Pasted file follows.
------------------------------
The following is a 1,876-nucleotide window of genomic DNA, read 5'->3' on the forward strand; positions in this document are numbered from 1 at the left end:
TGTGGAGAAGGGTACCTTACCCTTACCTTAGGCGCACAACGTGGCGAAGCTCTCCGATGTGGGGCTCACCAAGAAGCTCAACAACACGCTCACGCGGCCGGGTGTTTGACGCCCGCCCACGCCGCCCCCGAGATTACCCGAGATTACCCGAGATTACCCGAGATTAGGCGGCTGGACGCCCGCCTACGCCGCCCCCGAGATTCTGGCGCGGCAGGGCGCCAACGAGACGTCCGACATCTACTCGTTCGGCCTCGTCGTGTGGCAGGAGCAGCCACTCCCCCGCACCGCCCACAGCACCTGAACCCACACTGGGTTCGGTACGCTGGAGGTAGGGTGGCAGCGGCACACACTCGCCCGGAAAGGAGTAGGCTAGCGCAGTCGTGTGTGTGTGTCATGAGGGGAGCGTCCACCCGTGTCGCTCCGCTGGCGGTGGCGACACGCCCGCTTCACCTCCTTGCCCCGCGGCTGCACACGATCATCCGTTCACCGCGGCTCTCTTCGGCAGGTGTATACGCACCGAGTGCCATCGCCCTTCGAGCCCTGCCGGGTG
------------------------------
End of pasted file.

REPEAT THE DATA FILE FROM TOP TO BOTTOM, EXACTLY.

The following is a 1,876-nucleotide window of genomic DNA, read 5'->3' on the forward strand; positions in this document are numbered from 1 at the left end:
TGTGGAGAAGGGTACCTTACCCTTACCTTAGGCGCACAACGTGGCGAAGCTCTCCGATGTGGGGCTCACCAAGAAGCTCAACAACACGCTCACGCGGCCGGGTGTTTGACGCCCGCCCACGCCGCCCCCGAGATTACCCGAGATTACCCGAGATTACCCGAGATTAGGCGGCTGGACGCCCGCCTACGCCGCCCCCGAGATTCTGGCGCGGCAGGGCGCCAACGAGACGTCCGACATCTACTCGTTCGGCCTCGTCGTGTGGCAGGAGCAGCCACTCCCCCGCACCGCCCACAGCACCTGAACCCACACTGGGTTCGGTACGCTGGAGGTAGGGTGGCAGCGGCACACACTCGCCCGGAAAGGAGTAGGCTAGCGCAGTCGTGTGTGTGTGTCATGAGGGGAGCGTCCACCCGTGTCGCTCCGCTGGCGGTGGCGACACGCCCGCTTCACCTCCTTGCCCCGCGGCTGCACACGATCATCCGTTCACCGCGGCTCTCTTCGGCAGGTGTATACGCACCGAGTGCCATCGCCCTTCGAGCCCTGCCGGGTG